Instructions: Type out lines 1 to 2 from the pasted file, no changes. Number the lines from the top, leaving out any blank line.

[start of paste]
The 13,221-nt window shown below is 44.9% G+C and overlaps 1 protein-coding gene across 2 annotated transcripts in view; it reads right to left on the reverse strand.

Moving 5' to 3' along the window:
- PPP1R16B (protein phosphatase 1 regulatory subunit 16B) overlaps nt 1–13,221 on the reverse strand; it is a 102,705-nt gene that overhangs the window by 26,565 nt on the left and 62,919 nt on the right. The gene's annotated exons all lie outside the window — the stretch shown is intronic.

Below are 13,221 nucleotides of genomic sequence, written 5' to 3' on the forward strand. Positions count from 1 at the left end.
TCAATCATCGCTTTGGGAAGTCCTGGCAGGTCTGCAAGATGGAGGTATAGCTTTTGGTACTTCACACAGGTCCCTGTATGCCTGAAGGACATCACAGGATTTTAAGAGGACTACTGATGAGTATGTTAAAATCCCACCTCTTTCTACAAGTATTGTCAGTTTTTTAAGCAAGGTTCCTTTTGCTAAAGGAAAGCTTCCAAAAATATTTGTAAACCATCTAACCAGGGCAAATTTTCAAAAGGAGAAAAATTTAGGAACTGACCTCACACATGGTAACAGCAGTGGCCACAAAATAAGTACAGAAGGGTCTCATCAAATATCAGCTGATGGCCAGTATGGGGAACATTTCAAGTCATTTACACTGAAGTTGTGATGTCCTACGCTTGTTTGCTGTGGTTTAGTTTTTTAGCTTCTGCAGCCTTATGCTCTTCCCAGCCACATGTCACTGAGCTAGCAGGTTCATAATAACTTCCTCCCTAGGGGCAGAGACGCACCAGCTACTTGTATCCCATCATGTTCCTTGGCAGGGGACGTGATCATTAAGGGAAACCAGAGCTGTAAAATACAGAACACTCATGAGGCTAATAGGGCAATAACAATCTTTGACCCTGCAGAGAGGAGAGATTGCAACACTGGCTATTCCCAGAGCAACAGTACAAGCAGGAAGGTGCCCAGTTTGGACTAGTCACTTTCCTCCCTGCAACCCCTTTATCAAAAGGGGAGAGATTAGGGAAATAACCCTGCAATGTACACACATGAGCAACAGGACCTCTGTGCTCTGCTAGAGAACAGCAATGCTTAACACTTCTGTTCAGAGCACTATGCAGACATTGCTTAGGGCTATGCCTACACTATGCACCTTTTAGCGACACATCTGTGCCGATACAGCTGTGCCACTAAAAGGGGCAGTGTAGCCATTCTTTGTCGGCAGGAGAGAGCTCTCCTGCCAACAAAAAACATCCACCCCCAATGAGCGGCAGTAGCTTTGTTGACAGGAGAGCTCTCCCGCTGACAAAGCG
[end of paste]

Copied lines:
The 13,221-nt window shown below is 44.9% G+C and overlaps 1 protein-coding gene across 2 annotated transcripts in view; it reads right to left on the reverse strand.

Moving 5' to 3' along the window: